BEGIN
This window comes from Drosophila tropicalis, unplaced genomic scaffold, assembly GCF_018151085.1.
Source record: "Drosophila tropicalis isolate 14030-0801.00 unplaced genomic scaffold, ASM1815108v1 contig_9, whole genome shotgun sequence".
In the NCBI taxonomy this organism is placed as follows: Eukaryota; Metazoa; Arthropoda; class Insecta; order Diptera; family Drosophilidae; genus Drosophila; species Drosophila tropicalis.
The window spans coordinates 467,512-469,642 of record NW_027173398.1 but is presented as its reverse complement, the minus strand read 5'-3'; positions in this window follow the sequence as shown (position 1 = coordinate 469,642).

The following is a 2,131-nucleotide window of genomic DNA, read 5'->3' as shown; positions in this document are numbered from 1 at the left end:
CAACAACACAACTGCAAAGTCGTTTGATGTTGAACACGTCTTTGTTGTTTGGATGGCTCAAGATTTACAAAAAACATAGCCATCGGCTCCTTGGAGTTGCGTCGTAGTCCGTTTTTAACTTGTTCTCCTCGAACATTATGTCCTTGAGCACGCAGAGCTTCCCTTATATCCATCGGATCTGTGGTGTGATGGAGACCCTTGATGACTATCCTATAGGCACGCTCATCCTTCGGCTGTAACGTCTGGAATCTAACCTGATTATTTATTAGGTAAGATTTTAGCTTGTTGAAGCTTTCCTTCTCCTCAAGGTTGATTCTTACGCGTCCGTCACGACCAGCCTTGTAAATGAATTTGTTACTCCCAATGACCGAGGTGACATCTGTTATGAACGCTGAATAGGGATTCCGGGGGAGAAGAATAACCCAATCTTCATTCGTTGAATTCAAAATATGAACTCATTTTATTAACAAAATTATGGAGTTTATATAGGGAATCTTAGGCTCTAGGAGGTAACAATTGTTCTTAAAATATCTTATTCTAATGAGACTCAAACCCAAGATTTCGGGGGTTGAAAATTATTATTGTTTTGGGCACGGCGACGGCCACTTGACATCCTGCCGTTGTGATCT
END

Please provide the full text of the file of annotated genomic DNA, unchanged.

This window comes from Drosophila tropicalis, unplaced genomic scaffold, assembly GCF_018151085.1.
Source record: "Drosophila tropicalis isolate 14030-0801.00 unplaced genomic scaffold, ASM1815108v1 contig_9, whole genome shotgun sequence".
In the NCBI taxonomy this organism is placed as follows: Eukaryota; Metazoa; Arthropoda; class Insecta; order Diptera; family Drosophilidae; genus Drosophila; species Drosophila tropicalis.
The window spans coordinates 467,512-469,642 of record NW_027173398.1 but is presented as its reverse complement, the minus strand read 5'-3'; positions in this window follow the sequence as shown (position 1 = coordinate 469,642).

The following is a 2,131-nucleotide window of genomic DNA, read 5'->3' as shown; positions in this document are numbered from 1 at the left end:
CAACAACACAACTGCAAAGTCGTTTGATGTTGAACACGTCTTTGTTGTTTGGATGGCTCAAGATTTACAAAAAACATAGCCATCGGCTCCTTGGAGTTGCGTCGTAGTCCGTTTTTAACTTGTTCTCCTCGAACATTATGTCCTTGAGCACGCAGAGCTTCCCTTATATCCATCGGATCTGTGGTGTGATGGAGACCCTTGATGACTATCCTATAGGCACGCTCATCCTTCGGCTGTAACGTCTGGAATCTAACCTGATTATTTATTAGGTAAGATTTTAGCTTGTTGAAGCTTTCCTTCTCCTCAAGGTTGATTCTTACGCGTCCGTCACGACCAGCCTTGTAAATGAATTTGTTACTCCCAATGACCGAGGTGACATCTGTTATGAACGCTGAATAGGGATTCCGGGGGAGAAGAATAACCCAATCTTCATTCGTTGAATTCAAAATATGAACTCATTTTATTAACAAAATTATGGAGTTTATATAGGGAATCTTAGGCTCTAGGAGGTAACAATTGTTCTTAAAATATCTTATTCTAATGAGACTCAAACCCAAGATTTCGGGGGTTGAAAATTATTATTGTTTTGGGCACGGCGACGGCCACTTGACATCCTGCCGTTGTGATCT